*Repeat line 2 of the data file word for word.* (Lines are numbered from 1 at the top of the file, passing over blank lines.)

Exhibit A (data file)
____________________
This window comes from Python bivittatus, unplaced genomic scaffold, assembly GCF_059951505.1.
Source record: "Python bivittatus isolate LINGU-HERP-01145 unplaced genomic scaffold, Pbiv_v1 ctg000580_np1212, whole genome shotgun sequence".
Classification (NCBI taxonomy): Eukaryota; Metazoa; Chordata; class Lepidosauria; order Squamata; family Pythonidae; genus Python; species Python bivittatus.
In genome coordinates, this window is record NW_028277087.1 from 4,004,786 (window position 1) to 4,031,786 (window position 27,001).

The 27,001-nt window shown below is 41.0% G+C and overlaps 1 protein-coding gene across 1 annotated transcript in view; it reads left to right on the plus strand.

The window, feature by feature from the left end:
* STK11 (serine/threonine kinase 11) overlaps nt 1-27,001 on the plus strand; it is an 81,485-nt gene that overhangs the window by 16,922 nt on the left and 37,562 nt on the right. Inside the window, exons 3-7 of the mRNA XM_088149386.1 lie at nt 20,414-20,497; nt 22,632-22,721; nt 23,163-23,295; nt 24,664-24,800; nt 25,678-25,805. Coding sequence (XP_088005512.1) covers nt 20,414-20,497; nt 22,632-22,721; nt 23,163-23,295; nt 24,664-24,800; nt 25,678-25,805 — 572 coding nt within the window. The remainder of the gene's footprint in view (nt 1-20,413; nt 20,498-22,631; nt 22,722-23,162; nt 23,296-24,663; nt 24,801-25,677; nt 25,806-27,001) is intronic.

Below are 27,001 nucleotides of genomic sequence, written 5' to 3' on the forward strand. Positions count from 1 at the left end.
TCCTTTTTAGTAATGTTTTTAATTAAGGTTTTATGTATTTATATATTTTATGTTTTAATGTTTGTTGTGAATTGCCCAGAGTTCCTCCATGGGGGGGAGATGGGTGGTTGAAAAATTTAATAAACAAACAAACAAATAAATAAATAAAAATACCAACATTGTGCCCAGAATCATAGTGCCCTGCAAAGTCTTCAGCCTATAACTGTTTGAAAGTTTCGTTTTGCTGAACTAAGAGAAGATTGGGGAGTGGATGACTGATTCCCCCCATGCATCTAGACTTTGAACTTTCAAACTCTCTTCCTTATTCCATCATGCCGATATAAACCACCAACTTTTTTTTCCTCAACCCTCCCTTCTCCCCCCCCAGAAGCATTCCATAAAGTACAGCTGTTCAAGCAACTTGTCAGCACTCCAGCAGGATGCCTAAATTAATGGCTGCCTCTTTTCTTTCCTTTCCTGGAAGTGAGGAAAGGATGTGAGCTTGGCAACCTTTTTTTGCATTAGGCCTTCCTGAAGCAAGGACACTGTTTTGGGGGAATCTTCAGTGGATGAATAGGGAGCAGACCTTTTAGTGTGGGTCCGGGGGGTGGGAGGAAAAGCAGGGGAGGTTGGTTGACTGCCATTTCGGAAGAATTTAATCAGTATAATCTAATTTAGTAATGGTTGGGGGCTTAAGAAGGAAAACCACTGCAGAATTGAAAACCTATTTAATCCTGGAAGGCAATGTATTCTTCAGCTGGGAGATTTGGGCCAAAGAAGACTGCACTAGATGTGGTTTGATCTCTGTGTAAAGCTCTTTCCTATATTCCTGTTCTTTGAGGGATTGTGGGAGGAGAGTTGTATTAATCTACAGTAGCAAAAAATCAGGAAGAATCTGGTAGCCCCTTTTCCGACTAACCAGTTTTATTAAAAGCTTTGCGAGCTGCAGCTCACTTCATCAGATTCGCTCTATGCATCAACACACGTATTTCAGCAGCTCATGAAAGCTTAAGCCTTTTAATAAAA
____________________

Source record: "Python bivittatus isolate LINGU-HERP-01145 unplaced genomic scaffold, Pbiv_v1 ctg000580_np1212, whole genome shotgun sequence".